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Formation of the permanent dentition in Arikara Indians Timing differences that affect dental age assessments.

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Formation of the Permanent Dentition in Arikara Indians: Timing
Differences That Affect Dental Age Assessments
Department of Geography and Anthropology, Louisiana State Uniuersity,
Baton Rouge, Louisiana 70803 (0.W 0.)and Department ofAnthropology,
University of Tennessee, Knoxuille, Tennessee (R.L.J.)
Arikara Indians, White standards, Dental ages
This report concerns one problem encountered with application of American white dental formation standards to age assessment of subadults of archaeological context. Dental ages for eight mandibular permanent
teeth and maxillary central and lateral incisors of Arikara Indian immature
skeletons were determined according to degree of crown or root mineralization.
Ages assigned to the various teeth of the same individual were compared. They
showed similarities as well as patterned differences. First premolar, second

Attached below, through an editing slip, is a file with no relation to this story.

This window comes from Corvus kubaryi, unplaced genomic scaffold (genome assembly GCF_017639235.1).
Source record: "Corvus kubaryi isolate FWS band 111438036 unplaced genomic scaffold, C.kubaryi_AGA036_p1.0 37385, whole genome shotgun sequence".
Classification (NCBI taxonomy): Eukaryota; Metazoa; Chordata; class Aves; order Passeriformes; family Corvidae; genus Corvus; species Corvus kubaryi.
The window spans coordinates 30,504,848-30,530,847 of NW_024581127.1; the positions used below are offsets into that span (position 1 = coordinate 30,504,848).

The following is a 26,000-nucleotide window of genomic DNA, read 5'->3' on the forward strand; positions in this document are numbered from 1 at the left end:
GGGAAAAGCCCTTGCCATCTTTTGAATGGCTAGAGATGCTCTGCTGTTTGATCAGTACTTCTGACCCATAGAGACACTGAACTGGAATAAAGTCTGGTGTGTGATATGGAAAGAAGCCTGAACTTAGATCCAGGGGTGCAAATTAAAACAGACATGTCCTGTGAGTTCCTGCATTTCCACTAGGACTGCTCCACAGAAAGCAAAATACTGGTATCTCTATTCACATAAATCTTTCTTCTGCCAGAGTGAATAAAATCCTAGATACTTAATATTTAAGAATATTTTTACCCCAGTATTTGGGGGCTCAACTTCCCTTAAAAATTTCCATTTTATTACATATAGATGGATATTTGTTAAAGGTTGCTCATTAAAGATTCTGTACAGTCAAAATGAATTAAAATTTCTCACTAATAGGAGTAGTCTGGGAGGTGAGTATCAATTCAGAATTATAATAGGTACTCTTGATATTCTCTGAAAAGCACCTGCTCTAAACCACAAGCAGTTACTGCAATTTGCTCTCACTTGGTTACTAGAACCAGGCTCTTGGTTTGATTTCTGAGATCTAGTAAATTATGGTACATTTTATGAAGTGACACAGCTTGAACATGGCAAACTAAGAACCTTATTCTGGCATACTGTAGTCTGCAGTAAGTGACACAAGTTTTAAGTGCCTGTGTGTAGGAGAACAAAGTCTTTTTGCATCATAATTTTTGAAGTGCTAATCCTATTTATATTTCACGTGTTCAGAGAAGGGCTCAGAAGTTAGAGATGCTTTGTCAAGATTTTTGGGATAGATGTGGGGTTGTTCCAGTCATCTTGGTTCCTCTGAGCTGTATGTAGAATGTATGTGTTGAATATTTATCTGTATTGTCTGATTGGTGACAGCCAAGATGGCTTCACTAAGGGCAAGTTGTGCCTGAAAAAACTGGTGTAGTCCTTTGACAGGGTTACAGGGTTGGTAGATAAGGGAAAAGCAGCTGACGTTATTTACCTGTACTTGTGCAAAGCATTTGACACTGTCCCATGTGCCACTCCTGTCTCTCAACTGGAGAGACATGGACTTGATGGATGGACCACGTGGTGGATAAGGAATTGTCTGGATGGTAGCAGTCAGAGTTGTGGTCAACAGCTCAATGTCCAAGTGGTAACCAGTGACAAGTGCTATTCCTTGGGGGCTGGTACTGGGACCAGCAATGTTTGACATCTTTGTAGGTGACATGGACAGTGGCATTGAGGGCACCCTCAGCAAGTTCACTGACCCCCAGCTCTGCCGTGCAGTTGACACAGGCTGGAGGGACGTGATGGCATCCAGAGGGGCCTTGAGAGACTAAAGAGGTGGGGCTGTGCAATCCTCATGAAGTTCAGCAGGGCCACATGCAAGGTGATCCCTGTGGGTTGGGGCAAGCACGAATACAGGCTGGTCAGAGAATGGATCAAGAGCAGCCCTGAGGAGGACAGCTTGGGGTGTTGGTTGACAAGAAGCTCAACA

premolar, and mandibular incisor ages closely approximated one another. In
relation to this complex, dental ages for maxillary incisors and mandibular
second molars were older by 0.5 to 1.1 years. Developmental ages assigned to
individuals on the basis of third molars showed relative advancement by more
than 2 years. The systematic occurrence of these observations reflects more
than just individual variability; it shows the presence of population differences
in tooth-formation timing. Timing differences complicate assessment of dental
ages needed for growth or demographic studies.
Dental ages of preadults of forensic science
or archaeological context may be determined
by examining the degree of dental calcification. Dental calcification standards generally used are those of Moorrees et al. (19631,
although others are available (Anderson et
al., 1976; Demirjian et al., 1973; Gleiser and
Hunt, 1955; Nolla, 1960).The Moorrees et al.
(1963)research provided norms detailing the
formation of permanent dentitions of North
American white children of the middle-socioeconomic group.
Application of these standards to groups